Good seasonal conditions have resulted in a population boost for flora and fauna within Vulkathunha-Gammon Ranges National Park, in particular for the ever-popular budgerigar.
A chatter of budgies was spotted at the entrance to the park, located in the northern Flinders Ranges recently.
National Parks and Wildlife Service Conservation Ecologist Rob Brandle said that large flocks of budgies were a sign that Vulkathunha had good spring rains.
“Last summer was the second year in a row that budgies have formed large flocks and 2022 built on the previous year's success,” he said.
“This meant that almost every tree with budgie sized hollows had a nest in them during March. Then by April and May, massive flocks of 100s to 1000s of birds were flying from the woodlands in the ranges out to the Mitchell grass plains to feed during the day.
“Some of them are captured in the photo. The birds then started moving out in May and by July only small occasional flocks could be seen.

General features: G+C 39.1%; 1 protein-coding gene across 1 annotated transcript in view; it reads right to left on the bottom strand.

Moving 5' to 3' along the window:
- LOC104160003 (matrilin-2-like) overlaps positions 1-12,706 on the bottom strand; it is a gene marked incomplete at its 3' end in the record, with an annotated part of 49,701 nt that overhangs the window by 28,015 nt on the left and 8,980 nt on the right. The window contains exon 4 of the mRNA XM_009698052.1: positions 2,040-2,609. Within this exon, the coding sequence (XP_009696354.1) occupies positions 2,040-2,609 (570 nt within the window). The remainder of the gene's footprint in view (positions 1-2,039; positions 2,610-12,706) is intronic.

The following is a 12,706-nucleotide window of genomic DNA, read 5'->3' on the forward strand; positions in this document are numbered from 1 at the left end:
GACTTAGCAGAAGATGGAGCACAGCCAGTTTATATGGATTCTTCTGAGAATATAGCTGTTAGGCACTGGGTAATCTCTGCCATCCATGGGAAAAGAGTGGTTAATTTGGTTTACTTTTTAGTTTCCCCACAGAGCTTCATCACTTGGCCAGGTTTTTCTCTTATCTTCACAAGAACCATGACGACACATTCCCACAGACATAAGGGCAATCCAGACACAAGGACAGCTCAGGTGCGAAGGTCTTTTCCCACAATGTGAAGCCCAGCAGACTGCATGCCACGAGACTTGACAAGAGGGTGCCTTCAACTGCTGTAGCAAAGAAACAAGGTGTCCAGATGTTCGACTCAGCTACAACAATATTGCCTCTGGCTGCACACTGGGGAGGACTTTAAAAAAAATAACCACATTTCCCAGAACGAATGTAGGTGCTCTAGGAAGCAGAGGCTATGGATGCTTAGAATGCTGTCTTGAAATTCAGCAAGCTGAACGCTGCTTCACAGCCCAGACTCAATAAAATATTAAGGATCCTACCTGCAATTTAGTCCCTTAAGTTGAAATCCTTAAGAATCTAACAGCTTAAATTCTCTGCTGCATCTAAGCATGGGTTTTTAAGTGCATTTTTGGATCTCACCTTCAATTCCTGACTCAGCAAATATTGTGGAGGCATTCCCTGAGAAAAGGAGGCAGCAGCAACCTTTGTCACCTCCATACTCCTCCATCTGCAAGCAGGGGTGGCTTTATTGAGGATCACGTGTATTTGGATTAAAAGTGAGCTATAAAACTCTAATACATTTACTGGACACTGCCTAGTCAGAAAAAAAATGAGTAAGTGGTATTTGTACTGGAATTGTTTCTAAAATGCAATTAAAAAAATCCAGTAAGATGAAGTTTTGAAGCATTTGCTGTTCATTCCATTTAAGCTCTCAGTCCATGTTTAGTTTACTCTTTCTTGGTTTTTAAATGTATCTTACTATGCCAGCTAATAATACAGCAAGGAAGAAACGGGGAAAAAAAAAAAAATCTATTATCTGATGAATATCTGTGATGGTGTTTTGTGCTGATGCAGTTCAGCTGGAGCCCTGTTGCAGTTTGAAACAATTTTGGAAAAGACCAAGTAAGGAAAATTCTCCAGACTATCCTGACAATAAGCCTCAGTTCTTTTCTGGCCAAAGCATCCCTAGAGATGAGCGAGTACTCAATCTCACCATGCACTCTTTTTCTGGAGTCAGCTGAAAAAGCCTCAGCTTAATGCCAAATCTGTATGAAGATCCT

“Most of these birds will have moved across the arid interior to take advantage of the good season.”
As part of the good season, Sturt desert peas have been in full bloom on-park in early spring, with a number of unusual colours on display.
Ranger Sian Johnson said the very unusual colours did not often appear. While they have now finished flowering Sian said that one of the best places to spot them was on the track out to Munda/Lake Frome.
To find out more visit: www.parks.sa.gov.au/parks/vulkathunha-gammon-ranges-national-park